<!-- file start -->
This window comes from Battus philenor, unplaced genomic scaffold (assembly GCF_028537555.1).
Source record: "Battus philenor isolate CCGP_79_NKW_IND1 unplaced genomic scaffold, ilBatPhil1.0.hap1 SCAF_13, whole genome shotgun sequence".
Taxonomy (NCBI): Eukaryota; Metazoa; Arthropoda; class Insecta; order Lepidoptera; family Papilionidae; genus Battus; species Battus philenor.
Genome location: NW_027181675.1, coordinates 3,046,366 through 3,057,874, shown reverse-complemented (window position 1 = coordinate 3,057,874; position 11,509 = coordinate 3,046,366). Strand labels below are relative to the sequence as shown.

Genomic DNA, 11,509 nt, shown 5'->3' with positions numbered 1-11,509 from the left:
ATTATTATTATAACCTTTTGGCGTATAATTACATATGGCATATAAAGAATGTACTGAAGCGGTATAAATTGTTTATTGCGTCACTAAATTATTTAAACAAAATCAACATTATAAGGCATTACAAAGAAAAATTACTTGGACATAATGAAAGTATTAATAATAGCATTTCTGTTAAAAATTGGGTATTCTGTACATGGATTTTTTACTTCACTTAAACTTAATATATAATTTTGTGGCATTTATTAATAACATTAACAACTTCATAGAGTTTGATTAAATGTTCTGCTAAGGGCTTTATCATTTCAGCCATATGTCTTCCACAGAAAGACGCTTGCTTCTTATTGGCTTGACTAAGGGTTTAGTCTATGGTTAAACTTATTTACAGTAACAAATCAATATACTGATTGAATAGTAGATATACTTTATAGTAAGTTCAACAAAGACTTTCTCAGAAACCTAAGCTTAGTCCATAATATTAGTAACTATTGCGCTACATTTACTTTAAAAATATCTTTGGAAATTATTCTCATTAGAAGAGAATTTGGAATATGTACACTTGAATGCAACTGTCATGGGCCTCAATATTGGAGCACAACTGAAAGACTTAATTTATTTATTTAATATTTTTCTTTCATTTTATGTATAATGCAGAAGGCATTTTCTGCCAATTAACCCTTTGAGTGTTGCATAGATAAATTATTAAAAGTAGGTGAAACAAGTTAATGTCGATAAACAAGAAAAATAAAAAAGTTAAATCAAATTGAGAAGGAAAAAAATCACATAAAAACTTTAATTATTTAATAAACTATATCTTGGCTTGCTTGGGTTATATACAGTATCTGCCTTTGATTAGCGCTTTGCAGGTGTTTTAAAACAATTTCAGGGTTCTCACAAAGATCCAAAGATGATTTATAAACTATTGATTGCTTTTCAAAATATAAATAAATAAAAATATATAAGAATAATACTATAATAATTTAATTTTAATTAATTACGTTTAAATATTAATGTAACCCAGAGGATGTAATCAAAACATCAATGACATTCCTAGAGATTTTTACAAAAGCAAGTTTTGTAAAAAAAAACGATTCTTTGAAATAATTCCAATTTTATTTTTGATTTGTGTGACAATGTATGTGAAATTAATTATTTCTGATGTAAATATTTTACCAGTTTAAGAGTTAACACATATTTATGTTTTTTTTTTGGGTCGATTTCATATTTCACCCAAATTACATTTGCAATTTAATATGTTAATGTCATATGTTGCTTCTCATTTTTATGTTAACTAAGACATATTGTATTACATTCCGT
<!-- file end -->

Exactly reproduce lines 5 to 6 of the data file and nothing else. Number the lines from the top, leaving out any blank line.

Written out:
Genomic DNA, 11,509 nt, shown 5'->3' with positions numbered 1-11,509 from the left:
ATTATTATTATAACCTTTTGGCGTATAATTACATATGGCATATAAAGAATGTACTGAAGCGGTATAAATTGTTTATTGCGTCACTAAATTATTTAAACAAAATCAACATTATAAGGCATTACAAAGAAAAATTACTTGGACATAATGAAAGTATTAATAATAGCATTTCTGTTAAAAATTGGGTATTCTGTACATGGATTTTTTACTTCACTTAAACTTAATATATAATTTTGTGGCATTTATTAATAACATTAACAACTTCATAGAGTTTGATTAAATGTTCTGCTAAGGGCTTTATCATTTCAGCCATATGTCTTCCACAGAAAGACGCTTGCTTCTTATTGGCTTGACTAAGGGTTTAGTCTATGGTTAAACTTATTTACAGTAACAAATCAATATACTGATTGAATAGTAGATATACTTTATAGTAAGTTCAACAAAGACTTTCTCAGAAACCTAAGCTTAGTCCATAATATTAGTAACTATTGCGCTACATTTACTTTAAAAATATCTTTGGAAATTATTCTCATTAGAAGAGAATTTGGAATATGTACACTTGAATGCAACTGTCATGGGCCTCAATATTGGAGCACAACTGAAAGACTTAATTTATTTATTTAATATTTTTCTTTCATTTTATGTATAATGCAGAAGGCATTTTCTGCCAATTAACCCTTTGAGTGTTGCATAGATAAATTATTAAAAGTAGGTGAAACAAGTTAATGTCGATAAACAAGAAAAATAAAAAAGTTAAATCAAATTGAGAAGGAAAAAAATCACATAAAAACTTTAATTATTTAATAAACTATATCTTGGCTTGCTTGGGTTATATACAGTATCTGCCTTTGATTAGCGCTTTGCAGGTGTTTTAAAACAATTTCAGGGTTCTCACAAAGATCCAAAGATGATTTATAAACTATTGATTGCTTTTCAAAATATAAATAAATAAAAATATATAAGAATAATACTATAATAATTTAATTTTAATTAATTACGTTTAAATATTAATGTAACCCAGAGGATGTAATCAAAACATCAATGACATTCCTAGAGATTTTTACAAAAGCAAGTTTTGTAAAAAAAAACGATTCTTTGAAATAATTCCAATTTTATTTTTGATTTGTGTGACAATGTATGTGAAATTAATTATTTCTGATGTAAATATTTTACCAGTTTAAGAGTTAACACATATTTATGTTTTTTTTTTGGGTCGATTTCATATTTCACCCAAATTACATTTGCAATTTAATATGTTAATGTCATATGTTGCTTCTCATTTTTATGTTAACTAAGACATATTGTATTACATTCCGT